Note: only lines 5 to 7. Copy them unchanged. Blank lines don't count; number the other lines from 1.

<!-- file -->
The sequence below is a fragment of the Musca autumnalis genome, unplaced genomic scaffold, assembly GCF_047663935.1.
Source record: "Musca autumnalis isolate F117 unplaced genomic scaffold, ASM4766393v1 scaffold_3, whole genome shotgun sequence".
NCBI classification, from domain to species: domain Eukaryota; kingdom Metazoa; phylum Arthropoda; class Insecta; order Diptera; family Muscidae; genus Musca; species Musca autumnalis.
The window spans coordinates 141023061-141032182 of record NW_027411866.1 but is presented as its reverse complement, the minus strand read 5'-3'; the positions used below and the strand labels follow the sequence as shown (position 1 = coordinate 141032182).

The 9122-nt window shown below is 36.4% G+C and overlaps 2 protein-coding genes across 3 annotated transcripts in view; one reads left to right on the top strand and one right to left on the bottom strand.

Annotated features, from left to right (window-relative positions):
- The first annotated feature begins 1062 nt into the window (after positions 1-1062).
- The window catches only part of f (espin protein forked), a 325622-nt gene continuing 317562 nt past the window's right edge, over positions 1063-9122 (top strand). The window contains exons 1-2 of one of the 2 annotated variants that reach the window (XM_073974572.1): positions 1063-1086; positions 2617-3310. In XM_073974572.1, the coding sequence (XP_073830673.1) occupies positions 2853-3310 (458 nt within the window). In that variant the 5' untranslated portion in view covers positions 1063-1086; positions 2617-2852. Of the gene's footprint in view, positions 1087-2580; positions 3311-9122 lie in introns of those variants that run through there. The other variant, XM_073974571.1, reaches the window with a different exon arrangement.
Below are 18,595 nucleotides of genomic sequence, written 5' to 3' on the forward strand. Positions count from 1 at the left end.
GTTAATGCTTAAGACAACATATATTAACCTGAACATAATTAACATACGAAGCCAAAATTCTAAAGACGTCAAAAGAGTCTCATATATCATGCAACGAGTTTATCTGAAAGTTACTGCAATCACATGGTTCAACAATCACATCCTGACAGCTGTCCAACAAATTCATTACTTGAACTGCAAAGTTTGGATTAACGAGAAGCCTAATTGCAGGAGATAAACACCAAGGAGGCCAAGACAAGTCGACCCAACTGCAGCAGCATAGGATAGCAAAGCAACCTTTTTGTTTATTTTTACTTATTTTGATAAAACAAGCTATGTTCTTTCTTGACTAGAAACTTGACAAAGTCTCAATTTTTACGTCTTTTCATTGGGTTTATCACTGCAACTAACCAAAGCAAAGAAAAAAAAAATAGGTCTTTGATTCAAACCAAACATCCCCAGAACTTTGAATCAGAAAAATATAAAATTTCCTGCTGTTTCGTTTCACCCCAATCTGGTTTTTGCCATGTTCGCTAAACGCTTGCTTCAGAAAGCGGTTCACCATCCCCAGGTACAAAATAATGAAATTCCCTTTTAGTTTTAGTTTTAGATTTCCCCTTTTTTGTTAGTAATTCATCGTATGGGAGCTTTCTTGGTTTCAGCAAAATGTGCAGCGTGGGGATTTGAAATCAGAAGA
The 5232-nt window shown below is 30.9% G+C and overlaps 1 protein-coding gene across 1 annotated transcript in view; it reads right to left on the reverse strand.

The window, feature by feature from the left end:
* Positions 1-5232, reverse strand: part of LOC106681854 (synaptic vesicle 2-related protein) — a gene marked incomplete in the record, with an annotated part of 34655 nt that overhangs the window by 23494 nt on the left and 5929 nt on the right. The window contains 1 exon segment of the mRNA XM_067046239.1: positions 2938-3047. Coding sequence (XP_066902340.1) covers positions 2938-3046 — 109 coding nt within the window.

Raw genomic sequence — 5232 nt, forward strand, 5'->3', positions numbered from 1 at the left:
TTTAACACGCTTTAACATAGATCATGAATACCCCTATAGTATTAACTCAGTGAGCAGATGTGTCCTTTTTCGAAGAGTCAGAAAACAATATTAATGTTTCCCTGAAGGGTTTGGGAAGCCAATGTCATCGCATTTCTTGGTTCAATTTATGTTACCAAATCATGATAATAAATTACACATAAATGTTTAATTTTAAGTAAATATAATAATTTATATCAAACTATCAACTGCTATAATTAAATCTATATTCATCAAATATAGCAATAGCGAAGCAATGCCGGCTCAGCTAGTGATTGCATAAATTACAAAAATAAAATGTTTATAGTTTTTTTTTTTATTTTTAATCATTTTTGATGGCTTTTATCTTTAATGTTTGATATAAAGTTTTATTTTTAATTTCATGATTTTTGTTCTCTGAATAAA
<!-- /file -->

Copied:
The 9122-nt window shown below is 36.4% G+C and overlaps 2 protein-coding genes across 3 annotated transcripts in view; one reads left to right on the top strand and one right to left on the bottom strand.

Annotated features, from left to right (window-relative positions):
- The first annotated feature begins 1062 nt into the window (after positions 1-1062).